Public speaking and business are both about building relationships, with your prospects, your clients and your audiences. Showing someone you don't care about them, especially when they've helped and supported you, will backfire and hurt you in the long run. You don't have to send an elaborate engraved thank you note, but a brief acknowledgement that the item has indeed been received is the minimum someone should expect from you, a professional.

Ignoring one e-mail is not going to derail your business, of course. But if this is how you treat everyone, your inconsiderate behavior will derail your business, or at least prevent it from flourishing.

Here are some solutions you might want to implement, if you want to be considered a responsible and responsive person worth doing business with:

1. When giving a colleague your contact information, use an e-mail address you actually check regularly.

Don't give out your old Yahoo or Hotmail address if you haven't looked at it in months. Don't give the address you use to sign up for newsletters and sweepstakes. Give a valid and active business (or personal, if that's what you're using) address, and then check it daily.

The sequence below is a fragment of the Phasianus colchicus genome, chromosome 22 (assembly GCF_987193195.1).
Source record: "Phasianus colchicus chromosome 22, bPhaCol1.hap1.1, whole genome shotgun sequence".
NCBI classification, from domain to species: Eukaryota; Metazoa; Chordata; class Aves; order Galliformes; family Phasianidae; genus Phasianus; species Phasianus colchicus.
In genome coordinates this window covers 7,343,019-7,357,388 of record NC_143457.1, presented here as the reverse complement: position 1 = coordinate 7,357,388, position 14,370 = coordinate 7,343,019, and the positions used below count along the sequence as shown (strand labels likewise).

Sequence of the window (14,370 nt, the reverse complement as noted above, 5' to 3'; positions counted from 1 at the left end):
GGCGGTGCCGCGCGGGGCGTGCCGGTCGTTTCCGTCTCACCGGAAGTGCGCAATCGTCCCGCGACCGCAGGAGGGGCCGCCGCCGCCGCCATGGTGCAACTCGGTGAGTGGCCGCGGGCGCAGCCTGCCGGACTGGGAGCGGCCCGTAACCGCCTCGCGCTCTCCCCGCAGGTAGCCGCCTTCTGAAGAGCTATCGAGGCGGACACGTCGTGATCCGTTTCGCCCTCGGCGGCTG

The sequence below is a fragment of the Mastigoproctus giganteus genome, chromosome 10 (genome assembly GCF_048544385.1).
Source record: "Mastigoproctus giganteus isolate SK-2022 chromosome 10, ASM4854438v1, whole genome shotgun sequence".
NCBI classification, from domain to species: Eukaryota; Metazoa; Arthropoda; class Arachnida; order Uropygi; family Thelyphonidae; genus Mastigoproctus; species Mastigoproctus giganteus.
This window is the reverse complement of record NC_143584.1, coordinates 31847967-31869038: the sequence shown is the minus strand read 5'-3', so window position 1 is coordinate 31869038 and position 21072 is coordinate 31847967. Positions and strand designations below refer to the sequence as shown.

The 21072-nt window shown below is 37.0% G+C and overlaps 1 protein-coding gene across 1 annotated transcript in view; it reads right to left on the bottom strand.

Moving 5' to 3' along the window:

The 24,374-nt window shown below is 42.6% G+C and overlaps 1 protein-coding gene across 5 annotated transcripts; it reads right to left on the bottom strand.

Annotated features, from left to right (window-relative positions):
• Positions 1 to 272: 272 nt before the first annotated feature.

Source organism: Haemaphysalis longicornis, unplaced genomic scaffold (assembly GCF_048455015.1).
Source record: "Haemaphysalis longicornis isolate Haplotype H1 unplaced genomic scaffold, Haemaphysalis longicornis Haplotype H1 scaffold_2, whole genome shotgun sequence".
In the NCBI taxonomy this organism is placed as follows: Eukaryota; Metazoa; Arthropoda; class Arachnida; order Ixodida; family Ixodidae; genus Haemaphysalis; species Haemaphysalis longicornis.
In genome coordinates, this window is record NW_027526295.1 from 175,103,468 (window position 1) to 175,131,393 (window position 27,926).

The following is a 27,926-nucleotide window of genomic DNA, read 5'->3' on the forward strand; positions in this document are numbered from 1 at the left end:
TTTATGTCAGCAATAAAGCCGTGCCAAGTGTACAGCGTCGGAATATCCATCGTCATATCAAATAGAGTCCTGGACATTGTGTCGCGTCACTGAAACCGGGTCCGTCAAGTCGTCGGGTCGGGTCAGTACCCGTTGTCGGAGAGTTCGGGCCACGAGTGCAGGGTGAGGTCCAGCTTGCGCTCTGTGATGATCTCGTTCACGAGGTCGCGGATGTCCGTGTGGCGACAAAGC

2. Check your spam folder regularly.

Occasionally, legitimate e-mail will go to your spam folder. Don't assume everything in that folder is junk. I can't tell you how many times I've followed up with people who "never got my e-mail." When I ask if they've checked their spam folder, they reply back, "Oh, it was in my spam." Check it!

3. Follow up yourself if you don't hear from the person who's supposed to contact you.

If I say I'm going to send you something, I will. I do. So if you don't hear from me in a timely manner, say, a couple of days, let me know. Because if I sent you something and you didn't receive it, then there might be an e-mail problem on my end or yours, and this would be good to know. I will resend you the information from a different e-mail address to see if you've received it (and I have both e-mail addresses listed on my website, so I can always be reached at one or the other).